I am blessed with what must be an amazing metabolism. I say that because I am a pretty thin person, especially in light of my diet. Most people are surprised to hear that I am concerned about my diet simply because I am thin. Actually just yesterday one of my colleagues was surprised to hear me say that I don't eat well. "You don't look it," she said. My common retort, in my twisted humor, is always, "My insides are probably black."
My diet has always been a struggle. I can say for sure that I have a sugar/carb addiction, and am lazy when it comes to food preparation, both of which outweigh my personal desire to eat better. Thankfully Kegan came along; he eats very well, and throughout my relationship I've improved my diet. But there is still so much to do.
One mindset I have that is particularly disturbing to me is that I assume I will be diagnosed with cancer at some point in my life. I am not a hypochondriac to any degree; it just feels inevitable...because it feels like everyone faces that diagnosis in their life at some point. One of the main arguments of the documentary, and one I've heard and read about from multiple sources, is the correlation between diet and cancer rates. I'm grateful that this documentary emphasized this, as it reminds me that I don't have to be a victim of "inevitability" if I make an effort to live a lifestyle that is cancer preventative. And even if I were still to face cancer in my lifetime, I know I'd be in a much better position to battle it if my diet were healthier.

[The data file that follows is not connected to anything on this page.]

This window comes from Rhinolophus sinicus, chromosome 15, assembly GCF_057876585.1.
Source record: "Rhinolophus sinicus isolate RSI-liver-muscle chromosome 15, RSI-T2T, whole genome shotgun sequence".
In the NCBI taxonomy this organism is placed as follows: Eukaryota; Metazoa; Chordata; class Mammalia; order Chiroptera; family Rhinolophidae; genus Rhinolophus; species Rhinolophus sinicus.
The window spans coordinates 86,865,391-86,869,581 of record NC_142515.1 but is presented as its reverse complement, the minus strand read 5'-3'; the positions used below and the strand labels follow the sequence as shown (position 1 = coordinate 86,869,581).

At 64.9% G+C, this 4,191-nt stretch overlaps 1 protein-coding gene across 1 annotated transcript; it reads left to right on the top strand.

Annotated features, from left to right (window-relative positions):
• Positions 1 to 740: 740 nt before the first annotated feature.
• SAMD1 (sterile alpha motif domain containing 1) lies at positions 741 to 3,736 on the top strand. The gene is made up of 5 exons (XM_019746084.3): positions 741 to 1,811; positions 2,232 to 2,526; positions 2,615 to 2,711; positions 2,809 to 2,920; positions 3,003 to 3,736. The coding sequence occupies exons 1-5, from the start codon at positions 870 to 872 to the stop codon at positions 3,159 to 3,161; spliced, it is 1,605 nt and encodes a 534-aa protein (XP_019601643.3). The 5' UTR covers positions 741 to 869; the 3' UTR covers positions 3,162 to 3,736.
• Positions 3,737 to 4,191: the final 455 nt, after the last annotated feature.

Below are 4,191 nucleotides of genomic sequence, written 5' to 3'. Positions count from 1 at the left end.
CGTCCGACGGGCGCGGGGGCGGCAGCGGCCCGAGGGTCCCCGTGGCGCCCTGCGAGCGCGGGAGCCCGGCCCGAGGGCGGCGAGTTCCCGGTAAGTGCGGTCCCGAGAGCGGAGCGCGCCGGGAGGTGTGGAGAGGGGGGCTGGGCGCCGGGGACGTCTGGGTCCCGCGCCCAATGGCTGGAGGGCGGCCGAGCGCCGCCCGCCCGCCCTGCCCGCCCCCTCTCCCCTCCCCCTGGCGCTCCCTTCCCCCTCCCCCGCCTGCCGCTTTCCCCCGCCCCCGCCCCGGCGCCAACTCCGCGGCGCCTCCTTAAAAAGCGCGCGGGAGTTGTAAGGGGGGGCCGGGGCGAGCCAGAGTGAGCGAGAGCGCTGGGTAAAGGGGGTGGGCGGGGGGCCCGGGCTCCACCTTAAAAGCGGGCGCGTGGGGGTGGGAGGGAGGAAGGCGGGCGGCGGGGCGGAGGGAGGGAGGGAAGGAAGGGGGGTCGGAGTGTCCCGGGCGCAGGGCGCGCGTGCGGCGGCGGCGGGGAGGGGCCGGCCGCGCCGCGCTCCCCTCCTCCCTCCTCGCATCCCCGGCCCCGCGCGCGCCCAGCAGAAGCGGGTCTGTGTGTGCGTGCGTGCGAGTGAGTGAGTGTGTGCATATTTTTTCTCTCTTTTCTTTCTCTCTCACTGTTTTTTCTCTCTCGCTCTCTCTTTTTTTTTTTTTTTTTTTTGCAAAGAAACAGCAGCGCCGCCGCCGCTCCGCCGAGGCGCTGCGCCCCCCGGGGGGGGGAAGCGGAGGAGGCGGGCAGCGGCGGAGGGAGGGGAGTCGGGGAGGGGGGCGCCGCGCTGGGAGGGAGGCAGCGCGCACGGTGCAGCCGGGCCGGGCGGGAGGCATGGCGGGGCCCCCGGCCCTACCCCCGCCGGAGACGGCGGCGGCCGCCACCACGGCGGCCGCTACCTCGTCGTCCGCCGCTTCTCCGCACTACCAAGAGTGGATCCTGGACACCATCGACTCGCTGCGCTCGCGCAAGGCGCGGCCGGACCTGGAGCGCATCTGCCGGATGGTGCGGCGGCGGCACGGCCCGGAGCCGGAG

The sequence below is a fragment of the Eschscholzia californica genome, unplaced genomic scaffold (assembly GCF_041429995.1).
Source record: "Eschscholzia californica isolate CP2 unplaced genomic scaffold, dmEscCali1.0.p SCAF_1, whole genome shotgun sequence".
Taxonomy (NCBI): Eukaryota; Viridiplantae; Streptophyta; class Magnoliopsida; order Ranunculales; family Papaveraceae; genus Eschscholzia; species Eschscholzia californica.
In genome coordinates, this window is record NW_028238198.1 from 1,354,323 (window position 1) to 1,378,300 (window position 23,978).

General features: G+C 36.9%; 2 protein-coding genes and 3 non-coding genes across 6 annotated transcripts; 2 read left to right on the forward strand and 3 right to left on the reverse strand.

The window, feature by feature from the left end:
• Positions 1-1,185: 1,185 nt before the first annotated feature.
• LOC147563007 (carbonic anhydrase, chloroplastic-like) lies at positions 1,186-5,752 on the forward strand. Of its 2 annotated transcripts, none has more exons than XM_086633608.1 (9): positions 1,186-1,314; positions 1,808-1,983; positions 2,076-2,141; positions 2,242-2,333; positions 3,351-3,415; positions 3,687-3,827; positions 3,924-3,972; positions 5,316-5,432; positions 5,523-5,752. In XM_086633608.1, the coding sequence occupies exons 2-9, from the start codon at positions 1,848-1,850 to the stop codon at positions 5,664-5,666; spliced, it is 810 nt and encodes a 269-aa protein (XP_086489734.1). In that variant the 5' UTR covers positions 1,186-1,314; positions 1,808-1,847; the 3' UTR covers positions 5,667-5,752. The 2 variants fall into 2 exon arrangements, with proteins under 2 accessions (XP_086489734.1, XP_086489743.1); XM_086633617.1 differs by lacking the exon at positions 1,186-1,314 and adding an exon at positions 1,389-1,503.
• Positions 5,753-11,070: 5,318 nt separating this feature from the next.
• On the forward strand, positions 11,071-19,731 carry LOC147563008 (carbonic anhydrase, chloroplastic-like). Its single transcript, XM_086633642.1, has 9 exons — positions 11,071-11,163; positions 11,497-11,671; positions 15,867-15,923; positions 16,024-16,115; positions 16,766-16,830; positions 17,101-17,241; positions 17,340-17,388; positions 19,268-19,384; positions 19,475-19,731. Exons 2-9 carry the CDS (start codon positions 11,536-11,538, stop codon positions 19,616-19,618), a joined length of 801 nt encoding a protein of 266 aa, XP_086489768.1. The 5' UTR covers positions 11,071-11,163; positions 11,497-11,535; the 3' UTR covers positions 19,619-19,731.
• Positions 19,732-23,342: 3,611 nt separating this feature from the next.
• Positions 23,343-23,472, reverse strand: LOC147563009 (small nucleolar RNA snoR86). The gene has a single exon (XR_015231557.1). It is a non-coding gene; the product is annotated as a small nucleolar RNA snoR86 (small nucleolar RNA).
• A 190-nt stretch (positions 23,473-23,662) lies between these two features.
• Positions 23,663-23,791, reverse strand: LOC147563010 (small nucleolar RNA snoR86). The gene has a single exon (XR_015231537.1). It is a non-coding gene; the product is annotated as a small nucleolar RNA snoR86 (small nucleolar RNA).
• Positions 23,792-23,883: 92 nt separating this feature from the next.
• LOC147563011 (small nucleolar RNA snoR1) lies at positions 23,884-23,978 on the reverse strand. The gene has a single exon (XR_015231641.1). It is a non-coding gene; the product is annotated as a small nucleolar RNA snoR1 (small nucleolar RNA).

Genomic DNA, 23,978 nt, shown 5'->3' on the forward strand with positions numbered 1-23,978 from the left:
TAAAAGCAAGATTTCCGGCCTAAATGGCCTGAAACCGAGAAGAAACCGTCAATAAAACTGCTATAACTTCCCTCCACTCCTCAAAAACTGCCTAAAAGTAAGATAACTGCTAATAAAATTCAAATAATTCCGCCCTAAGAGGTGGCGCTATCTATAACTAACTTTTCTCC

That's a future benefit of an improved diet, but there are so many areas of my immediate health that I know would improve if I can conquer my nutritional deficiencies. I regularly feel sluggish, have a routine afternoon crash, and am beginning to notice I don't sleep as well as I used to. Plus there's that internal nagging that my insides very likely are black-- at least in a metaphoric sense. I know if I eat better all of these issues will be resolved, and I should do this while I am young.
The most influential part of the film was an interview with Ruth Heidrich, a marathoner who was diagnosed with breast cancer in her 40s. She changed to a plant-based whole foods diet immediately following her diagnosis, and she credits that as a major factor to her recovery. She even trained for and completed an Ironman while in treatment! Now in her 70s, Ruth continues to run marathons and complete Ironmans. This is exactly the kind of woman I want to be. I always say I want to be an elderly woman still running marathons, and I will now think of Ruth often, as I continue to be a runner and work on my diet, the other neccessary component for my health.
Nutritional books and documentaries have a real effect on me. Fast Food Nation seriously impacted my once regular eating of fast food, which I do very rarely now. Fast Food, Inc influenced me to more or less give up red meat (although Chipolte Barbacoa tacos still have a hold on me). My hope is that Forks Over Knives will be the movie I point to that encouraged me to incorporate more plant-based foods into my diet.